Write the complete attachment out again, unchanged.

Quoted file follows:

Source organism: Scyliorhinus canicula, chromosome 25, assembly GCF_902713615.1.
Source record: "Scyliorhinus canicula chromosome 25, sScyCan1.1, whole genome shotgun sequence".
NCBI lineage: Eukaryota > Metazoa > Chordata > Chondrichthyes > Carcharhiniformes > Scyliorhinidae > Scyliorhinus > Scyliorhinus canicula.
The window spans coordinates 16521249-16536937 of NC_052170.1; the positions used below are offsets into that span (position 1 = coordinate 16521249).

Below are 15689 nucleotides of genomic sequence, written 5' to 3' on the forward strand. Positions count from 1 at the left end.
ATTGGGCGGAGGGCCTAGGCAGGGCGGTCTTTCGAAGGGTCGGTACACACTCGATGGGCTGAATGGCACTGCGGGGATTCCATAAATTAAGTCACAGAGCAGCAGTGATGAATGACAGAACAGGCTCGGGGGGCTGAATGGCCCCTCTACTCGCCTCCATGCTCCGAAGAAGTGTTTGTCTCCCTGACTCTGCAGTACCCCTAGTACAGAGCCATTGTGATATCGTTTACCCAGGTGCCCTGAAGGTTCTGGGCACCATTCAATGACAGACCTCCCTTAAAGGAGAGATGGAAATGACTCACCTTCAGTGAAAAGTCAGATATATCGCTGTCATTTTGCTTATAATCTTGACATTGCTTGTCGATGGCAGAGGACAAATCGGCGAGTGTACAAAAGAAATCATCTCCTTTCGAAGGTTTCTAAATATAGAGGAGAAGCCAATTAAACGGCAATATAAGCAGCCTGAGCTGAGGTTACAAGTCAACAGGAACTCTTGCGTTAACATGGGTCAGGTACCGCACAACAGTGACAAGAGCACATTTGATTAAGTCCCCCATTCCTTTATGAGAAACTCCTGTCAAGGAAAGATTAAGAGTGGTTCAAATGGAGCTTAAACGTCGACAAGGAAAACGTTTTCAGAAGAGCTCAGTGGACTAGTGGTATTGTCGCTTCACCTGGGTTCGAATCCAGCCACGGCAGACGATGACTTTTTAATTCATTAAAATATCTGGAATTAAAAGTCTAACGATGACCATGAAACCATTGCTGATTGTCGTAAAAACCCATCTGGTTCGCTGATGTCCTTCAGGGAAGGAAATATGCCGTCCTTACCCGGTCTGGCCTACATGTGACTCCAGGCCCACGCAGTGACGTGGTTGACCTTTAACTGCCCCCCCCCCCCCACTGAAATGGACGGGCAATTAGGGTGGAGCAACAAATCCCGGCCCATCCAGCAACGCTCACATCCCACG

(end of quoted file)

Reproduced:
Source organism: Scyliorhinus canicula, chromosome 25, assembly GCF_902713615.1.
Source record: "Scyliorhinus canicula chromosome 25, sScyCan1.1, whole genome shotgun sequence".
NCBI lineage: Eukaryota > Metazoa > Chordata > Chondrichthyes > Carcharhiniformes > Scyliorhinidae > Scyliorhinus > Scyliorhinus canicula.
The window spans coordinates 16521249-16536937 of NC_052170.1; the positions used below are offsets into that span (position 1 = coordinate 16521249).

Below are 15689 nucleotides of genomic sequence, written 5' to 3' on the forward strand. Positions count from 1 at the left end.
ATTGGGCGGAGGGCCTAGGCAGGGCGGTCTTTCGAAGGGTCGGTACACACTCGATGGGCTGAATGGCACTGCGGGGATTCCATAAATTAAGTCACAGAGCAGCAGTGATGAATGACAGAACAGGCTCGGGGGGCTGAATGGCCCCTCTACTCGCCTCCATGCTCCGAAGAAGTGTTTGTCTCCCTGACTCTGCAGTACCCCTAGTACAGAGCCATTGTGATATCGTTTACCCAGGTGCCCTGAAGGTTCTGGGCACCATTCAATGACAGACCTCCCTTAAAGGAGAGATGGAAATGACTCACCTTCAGTGAAAAGTCAGATATATCGCTGTCATTTTGCTTATAATCTTGACATTGCTTGTCGATGGCAGAGGACAAATCGGCGAGTGTACAAAAGAAATCATCTCCTTTCGAAGGTTTCTAAATATAGAGGAGAAGCCAATTAAACGGCAATATAAGCAGCCTGAGCTGAGGTTACAAGTCAACAGGAACTCTTGCGTTAACATGGGTCAGGTACCGCACAACAGTGACAAGAGCACATTTGATTAAGTCCCCCATTCCTTTATGAGAAACTCCTGTCAAGGAAAGATTAAGAGTGGTTCAAATGGAGCTTAAACGTCGACAAGGAAAACGTTTTCAGAAGAGCTCAGTGGACTAGTGGTATTGTCGCTTCACCTGGGTTCGAATCCAGCCACGGCAGACGATGACTTTTTAATTCATTAAAATATCTGGAATTAAAAGTCTAACGATGACCATGAAACCATTGCTGATTGTCGTAAAAACCCATCTGGTTCGCTGATGTCCTTCAGGGAAGGAAATATGCCGTCCTTACCCGGTCTGGCCTACATGTGACTCCAGGCCCACGCAGTGACGTGGTTGACCTTTAACTGCCCCCCCCCCCCCACTGAAATGGACGGGCAATTAGGGTGGAGCAACAAATCCCGGCCCATCCAGCAACGCTCACATCCCACG